The Moises Padilla Story (Gerardo de Leon, 1961)
The print is of abysmal state. Obvious decay and deterioration due to the natural climate of the Philippines and the unnatural apathy of the government to preserve artistic treasure give permanent stains to the screening. The soundtrack was at some points of the film unbearable: dialogues are almost lost to undecipherable mumble and hiss --- their values rescued by the burnt-in English subtitles. More importantly, huge portions of the film is lost (a Filipino Film Review in New York lists the film as 140 minutes long, the print I saw was only 95 minutes long); some scenes are misplaced in disorderly fashion. It's quite unfortunate, really as the little bits of the film I saw (I tried to reconstruct the coherence of the narrative on my own) is enough evidence that Gerardo de Leon is the legendary filmmaker that the myths and tributes have proclaimed him to be: a visual master, probably in the league of the world's best.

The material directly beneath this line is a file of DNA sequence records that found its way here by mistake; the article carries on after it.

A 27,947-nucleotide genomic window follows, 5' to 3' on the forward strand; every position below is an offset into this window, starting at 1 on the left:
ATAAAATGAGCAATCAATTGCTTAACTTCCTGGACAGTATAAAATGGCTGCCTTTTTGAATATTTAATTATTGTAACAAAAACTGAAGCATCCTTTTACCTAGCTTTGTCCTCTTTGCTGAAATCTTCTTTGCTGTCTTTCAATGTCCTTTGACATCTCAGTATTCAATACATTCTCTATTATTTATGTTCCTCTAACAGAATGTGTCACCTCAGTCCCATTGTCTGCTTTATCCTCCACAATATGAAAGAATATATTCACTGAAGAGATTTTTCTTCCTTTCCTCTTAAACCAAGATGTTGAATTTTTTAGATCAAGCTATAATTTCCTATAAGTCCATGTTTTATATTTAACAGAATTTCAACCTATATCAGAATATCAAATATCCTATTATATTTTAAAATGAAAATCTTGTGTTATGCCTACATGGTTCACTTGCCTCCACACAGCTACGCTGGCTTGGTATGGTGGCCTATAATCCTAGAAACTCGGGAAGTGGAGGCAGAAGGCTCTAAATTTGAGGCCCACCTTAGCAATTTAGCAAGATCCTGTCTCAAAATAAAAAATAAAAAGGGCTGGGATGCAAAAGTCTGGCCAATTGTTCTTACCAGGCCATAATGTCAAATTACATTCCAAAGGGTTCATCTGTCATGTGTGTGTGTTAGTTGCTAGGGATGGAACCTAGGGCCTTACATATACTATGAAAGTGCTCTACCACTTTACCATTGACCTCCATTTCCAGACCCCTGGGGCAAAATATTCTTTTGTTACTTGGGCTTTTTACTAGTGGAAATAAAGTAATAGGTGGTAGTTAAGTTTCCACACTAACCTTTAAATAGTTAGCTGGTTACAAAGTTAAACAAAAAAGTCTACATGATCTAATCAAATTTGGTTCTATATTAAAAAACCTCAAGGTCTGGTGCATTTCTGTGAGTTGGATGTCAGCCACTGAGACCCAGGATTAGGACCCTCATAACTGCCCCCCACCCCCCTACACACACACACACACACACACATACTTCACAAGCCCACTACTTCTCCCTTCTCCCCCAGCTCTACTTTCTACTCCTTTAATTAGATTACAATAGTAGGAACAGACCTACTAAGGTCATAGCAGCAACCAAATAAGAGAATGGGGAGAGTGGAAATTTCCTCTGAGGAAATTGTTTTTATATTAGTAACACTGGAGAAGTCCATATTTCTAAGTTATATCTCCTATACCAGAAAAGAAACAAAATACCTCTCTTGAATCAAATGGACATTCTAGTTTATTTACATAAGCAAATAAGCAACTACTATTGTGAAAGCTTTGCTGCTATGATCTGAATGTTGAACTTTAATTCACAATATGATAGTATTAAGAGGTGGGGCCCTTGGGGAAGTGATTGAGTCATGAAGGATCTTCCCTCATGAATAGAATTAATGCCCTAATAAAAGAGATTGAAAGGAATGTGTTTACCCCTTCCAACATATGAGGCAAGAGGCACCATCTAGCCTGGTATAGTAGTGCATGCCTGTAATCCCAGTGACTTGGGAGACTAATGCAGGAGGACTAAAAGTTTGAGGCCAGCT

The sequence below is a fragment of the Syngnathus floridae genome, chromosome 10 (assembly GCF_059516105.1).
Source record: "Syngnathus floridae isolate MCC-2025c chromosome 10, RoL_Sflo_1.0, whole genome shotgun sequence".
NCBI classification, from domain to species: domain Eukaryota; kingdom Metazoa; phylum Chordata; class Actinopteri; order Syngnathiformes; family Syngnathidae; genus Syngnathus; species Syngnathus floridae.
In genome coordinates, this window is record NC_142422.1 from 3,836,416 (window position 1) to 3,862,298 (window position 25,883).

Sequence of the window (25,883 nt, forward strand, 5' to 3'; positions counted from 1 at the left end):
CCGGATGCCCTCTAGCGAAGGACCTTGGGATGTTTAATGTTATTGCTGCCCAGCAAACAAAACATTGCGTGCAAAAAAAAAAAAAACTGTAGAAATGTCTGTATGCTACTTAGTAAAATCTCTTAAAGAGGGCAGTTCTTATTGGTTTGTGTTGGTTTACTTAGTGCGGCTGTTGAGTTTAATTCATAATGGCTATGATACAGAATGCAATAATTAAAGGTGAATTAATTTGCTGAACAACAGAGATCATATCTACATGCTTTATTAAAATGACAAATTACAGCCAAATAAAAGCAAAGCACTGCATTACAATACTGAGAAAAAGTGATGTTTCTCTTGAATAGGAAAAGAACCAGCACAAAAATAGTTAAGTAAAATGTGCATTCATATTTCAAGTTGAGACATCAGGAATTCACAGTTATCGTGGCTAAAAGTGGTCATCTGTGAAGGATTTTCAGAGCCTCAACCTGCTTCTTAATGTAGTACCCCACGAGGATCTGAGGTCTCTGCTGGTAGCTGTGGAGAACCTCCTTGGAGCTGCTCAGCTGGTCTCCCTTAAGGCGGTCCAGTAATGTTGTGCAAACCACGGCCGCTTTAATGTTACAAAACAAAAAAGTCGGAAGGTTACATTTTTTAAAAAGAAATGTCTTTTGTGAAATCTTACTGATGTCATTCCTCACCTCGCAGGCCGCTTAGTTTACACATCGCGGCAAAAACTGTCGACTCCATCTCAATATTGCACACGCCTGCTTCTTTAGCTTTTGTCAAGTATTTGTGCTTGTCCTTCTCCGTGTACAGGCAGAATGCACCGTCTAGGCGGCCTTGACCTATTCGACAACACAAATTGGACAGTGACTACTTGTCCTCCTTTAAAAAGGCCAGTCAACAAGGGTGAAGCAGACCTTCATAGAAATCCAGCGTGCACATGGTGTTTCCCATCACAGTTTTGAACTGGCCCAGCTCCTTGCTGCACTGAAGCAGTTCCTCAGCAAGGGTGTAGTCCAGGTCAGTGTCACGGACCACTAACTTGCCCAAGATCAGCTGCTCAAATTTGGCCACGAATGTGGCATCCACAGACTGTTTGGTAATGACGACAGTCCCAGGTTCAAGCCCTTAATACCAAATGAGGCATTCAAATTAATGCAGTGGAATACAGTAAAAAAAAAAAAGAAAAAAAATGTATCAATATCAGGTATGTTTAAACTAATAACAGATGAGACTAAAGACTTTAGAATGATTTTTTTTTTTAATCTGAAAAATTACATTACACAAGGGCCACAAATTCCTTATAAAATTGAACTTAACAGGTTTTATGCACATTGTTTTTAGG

The cleanest portion of the print is the pre-title sequence prelude. The portion clearly points out de Leon as a very economic director. There's not much fat or unneeded preoccupation that happens on screen. Everything that happens during the pre-title sequence is enough to ground the political agitprop that transpires thereafter. Moises Padilla (Leopoldo Salcedo) is inside a bus when he witnesses two irrational acts of harassment by the governor of Negros Occidental's secret police. The first one involves a truck carrying sacks of rice from the farmlands to the towns. The police forces the driver down his truck; punches him without any particular reason before stating that the Nacionalista have lost the gubernatorial race and that the opposing party is now reigning. The police starts shooting the sacks wherein the Nacionalista marks are printed; grains of rice falling wastefully down the muddy road (I half imagined the poor farmers to start picking the granules of rice like the villagers in Akira Kurosawa's Seven Samurai (1954)).